Supermassive black holes and their feedback effects in the IllustrisTNG simulation

Weinberger, Rainer; Springel, Volker; Pakmor, Rüdiger; Nelson, Dylan; Genel, Shy; Pillepich, Annalisa; Vogelsberger, Mark; Marinacci, Federico; Naiman, Jill; Torrey, Paul; Hernquist, Lars

We study the population of supermassive black holes (SMBHs) and their effects on massive central galaxies in the IllustrisTNG cosmological hydrodynamical simulations of galaxy formation. The employed model for SMBH growth and feedback assumes a two-mode scenario in which the feedback from active galactic nuclei occurs through a kinetic, comparatively efficient mode at low accretion rates relative to the Eddington limit, and in the form of a thermal, less efficient mode at high accretion rates. We show that the quenching of massive central galaxies happens coincidently with kinetic-mode feedback, consistent with the notion that active supermassive black holes cause the low specific star formation rates observed in massive galaxies. However, major galaxy mergers are not responsible for initiating most of the quenching events in our model. Up to black hole masses of about 10^{8.5} M_{☉}, the dominant growth channel for SMBHs is in the thermal mode. Higher mass black holes stay mainly in the kinetic mode and gas accretion is self-regulated via their feedback, which causes their Eddington ratios to drop, with SMBH mergers becoming the main channel for residual mass growth. As a consequence, the quasar luminosity function is dominated by rapidly accreting, moderately massive black holes in the thermal mode. We show that the associated growth history of SMBHs produces a low-redshift quasar luminosity function and a redshift zero black hole mass – stellar bulge mass relation is in good agreement with observations, whereas the simulation tends to overpredict the high-redshift quasar luminosity function.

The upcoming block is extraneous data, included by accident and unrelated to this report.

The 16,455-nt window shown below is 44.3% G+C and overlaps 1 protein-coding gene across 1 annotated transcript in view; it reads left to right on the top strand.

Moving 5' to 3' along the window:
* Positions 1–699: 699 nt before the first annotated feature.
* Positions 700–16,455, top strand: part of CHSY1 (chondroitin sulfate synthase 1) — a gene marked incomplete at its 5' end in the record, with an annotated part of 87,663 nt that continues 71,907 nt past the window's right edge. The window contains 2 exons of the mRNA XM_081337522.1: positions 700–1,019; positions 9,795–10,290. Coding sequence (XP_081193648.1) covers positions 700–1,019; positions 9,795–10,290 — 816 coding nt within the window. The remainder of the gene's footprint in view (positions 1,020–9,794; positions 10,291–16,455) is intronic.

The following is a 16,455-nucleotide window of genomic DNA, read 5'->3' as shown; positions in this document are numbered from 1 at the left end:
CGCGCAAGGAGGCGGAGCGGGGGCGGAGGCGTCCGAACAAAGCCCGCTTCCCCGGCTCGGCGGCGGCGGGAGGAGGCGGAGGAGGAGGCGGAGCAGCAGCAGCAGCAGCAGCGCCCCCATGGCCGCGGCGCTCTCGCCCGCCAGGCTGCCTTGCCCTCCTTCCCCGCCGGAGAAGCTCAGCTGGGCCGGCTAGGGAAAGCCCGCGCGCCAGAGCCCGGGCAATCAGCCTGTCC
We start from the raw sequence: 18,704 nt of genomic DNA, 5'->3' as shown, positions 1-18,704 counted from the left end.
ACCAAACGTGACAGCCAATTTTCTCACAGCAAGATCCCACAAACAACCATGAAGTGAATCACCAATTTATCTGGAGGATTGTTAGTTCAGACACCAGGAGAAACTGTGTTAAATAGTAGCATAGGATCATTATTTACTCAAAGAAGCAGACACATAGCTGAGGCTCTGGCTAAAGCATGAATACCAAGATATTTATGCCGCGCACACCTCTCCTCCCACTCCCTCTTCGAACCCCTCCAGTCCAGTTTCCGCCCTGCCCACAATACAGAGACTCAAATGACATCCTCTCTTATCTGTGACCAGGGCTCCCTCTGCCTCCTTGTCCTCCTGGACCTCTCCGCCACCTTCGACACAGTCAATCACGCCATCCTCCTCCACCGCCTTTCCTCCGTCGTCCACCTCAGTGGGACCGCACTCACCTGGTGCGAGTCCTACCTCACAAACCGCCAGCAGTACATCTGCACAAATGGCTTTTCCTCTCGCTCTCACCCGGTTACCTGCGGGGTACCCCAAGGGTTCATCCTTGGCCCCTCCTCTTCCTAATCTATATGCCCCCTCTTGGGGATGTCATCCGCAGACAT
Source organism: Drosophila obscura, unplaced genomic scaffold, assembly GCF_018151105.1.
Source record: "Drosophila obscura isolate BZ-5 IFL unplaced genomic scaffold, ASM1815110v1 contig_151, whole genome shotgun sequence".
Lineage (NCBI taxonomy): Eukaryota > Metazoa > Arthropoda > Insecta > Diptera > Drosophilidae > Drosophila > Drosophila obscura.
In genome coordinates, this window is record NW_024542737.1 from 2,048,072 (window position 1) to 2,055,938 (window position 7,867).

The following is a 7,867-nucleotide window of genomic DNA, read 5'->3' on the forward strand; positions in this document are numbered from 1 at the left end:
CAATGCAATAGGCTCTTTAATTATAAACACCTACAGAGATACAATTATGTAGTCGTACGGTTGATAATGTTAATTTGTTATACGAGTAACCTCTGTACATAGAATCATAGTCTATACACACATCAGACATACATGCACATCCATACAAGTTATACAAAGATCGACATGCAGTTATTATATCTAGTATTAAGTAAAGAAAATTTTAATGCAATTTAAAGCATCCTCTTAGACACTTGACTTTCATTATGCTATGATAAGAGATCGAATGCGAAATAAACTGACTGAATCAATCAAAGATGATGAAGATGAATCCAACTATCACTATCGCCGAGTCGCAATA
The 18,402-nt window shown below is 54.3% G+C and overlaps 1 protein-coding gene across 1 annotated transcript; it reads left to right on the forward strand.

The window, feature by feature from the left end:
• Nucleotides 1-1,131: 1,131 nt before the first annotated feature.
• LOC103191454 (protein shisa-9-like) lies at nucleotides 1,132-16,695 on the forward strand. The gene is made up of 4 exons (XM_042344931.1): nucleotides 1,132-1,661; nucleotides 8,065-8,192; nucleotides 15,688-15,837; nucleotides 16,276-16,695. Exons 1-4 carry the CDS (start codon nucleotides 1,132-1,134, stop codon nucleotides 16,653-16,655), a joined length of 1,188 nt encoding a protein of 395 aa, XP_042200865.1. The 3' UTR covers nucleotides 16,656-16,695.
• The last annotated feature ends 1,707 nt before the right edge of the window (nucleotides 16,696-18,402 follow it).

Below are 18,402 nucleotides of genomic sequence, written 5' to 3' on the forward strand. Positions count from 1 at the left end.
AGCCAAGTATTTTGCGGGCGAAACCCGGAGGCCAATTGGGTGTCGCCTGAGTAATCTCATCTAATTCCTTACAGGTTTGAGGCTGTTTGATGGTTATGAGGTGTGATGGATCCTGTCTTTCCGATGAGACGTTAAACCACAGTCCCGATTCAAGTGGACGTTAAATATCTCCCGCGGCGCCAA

published in
Monthly Notices of the Royal Astronomical Society, Volume 479, Issue 3, p.4056-4072, September 2018

links to paper